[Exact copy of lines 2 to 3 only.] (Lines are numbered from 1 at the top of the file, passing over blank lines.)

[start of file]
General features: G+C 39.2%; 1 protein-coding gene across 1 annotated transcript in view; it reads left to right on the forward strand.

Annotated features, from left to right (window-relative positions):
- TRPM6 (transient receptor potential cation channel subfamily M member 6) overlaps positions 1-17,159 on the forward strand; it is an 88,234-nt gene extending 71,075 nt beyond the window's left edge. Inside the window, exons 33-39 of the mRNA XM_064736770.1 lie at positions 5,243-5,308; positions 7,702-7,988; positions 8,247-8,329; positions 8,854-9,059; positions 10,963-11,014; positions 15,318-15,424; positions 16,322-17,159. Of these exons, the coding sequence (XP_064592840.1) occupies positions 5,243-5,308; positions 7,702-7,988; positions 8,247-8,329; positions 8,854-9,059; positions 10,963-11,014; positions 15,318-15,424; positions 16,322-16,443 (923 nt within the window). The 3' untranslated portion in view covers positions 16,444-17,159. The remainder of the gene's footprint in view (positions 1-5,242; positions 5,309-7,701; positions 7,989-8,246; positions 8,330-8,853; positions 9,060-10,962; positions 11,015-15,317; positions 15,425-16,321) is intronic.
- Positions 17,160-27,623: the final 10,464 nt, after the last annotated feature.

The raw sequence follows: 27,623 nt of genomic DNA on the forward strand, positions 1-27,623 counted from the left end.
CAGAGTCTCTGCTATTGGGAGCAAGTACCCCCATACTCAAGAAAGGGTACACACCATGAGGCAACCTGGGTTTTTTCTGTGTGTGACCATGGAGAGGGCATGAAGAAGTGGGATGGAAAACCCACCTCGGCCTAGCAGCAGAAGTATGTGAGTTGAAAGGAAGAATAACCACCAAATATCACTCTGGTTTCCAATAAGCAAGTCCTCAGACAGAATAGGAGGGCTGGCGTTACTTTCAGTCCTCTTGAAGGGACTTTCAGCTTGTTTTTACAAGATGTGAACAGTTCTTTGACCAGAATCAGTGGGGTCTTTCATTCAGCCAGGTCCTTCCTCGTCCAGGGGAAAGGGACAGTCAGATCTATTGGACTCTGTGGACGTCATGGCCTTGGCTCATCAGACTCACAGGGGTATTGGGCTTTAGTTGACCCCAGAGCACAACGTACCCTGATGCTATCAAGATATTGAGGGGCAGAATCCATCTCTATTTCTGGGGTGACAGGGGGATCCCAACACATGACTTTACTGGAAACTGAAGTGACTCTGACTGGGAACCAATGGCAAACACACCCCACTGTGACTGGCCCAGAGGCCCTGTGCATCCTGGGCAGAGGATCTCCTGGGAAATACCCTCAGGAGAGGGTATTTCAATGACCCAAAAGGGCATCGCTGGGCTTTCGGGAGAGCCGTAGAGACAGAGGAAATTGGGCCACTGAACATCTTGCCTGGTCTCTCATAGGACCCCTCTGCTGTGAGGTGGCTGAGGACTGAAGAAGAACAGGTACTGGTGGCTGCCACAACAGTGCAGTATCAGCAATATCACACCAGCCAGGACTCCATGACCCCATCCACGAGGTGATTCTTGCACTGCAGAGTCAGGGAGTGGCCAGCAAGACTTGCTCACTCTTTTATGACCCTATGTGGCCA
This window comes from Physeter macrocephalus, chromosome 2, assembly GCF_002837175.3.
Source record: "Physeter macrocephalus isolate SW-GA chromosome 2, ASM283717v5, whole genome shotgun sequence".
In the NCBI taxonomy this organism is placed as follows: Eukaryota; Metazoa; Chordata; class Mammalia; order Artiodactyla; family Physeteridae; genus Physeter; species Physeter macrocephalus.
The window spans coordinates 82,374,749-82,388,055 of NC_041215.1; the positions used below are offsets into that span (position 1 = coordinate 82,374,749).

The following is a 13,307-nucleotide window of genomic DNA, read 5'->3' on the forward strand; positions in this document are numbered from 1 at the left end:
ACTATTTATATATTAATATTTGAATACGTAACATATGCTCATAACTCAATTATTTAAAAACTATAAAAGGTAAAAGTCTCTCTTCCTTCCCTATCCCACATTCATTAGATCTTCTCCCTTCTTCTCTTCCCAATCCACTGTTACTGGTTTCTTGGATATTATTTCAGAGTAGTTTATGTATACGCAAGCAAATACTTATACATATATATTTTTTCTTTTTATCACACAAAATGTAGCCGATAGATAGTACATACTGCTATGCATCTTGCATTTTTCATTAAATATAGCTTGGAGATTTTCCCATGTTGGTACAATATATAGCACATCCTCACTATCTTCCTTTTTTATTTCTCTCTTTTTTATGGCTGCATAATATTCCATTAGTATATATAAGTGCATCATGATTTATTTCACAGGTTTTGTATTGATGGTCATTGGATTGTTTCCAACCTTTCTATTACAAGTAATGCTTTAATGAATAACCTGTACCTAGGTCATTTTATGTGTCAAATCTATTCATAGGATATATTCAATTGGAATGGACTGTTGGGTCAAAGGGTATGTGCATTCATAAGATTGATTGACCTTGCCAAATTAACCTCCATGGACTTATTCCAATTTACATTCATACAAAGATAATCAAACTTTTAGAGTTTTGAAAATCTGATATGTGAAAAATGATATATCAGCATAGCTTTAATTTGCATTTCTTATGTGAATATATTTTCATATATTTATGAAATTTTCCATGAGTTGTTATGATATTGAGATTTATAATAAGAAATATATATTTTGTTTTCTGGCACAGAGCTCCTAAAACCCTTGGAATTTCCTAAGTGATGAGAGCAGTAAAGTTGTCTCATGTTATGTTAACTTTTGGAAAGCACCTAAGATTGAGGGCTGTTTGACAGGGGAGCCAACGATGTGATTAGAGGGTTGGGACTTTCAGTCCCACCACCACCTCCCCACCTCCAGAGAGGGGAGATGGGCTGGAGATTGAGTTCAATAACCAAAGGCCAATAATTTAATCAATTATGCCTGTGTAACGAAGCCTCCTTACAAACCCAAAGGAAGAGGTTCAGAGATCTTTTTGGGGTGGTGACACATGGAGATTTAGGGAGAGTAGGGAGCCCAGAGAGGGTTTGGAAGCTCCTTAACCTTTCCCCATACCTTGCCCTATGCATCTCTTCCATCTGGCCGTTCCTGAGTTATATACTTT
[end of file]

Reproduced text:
Annotated features, from left to right (window-relative positions):
- TRPM6 (transient receptor potential cation channel subfamily M member 6) overlaps positions 1-17,159 on the forward strand; it is an 88,234-nt gene extending 71,075 nt beyond the window's left edge. Inside the window, exons 33-39 of the mRNA XM_064736770.1 lie at positions 5,243-5,308; positions 7,702-7,988; positions 8,247-8,329; positions 8,854-9,059; positions 10,963-11,014; positions 15,318-15,424; positions 16,322-17,159. Of these exons, the coding sequence (XP_064592840.1) occupies positions 5,243-5,308; positions 7,702-7,988; positions 8,247-8,329; positions 8,854-9,059; positions 10,963-11,014; positions 15,318-15,424; positions 16,322-16,443 (923 nt within the window). The 3' untranslated portion in view covers positions 16,444-17,159. The remainder of the gene's footprint in view (positions 1-5,242; positions 5,309-7,701; positions 7,989-8,246; positions 8,330-8,853; positions 9,060-10,962; positions 11,015-15,317; positions 15,425-16,321) is intronic.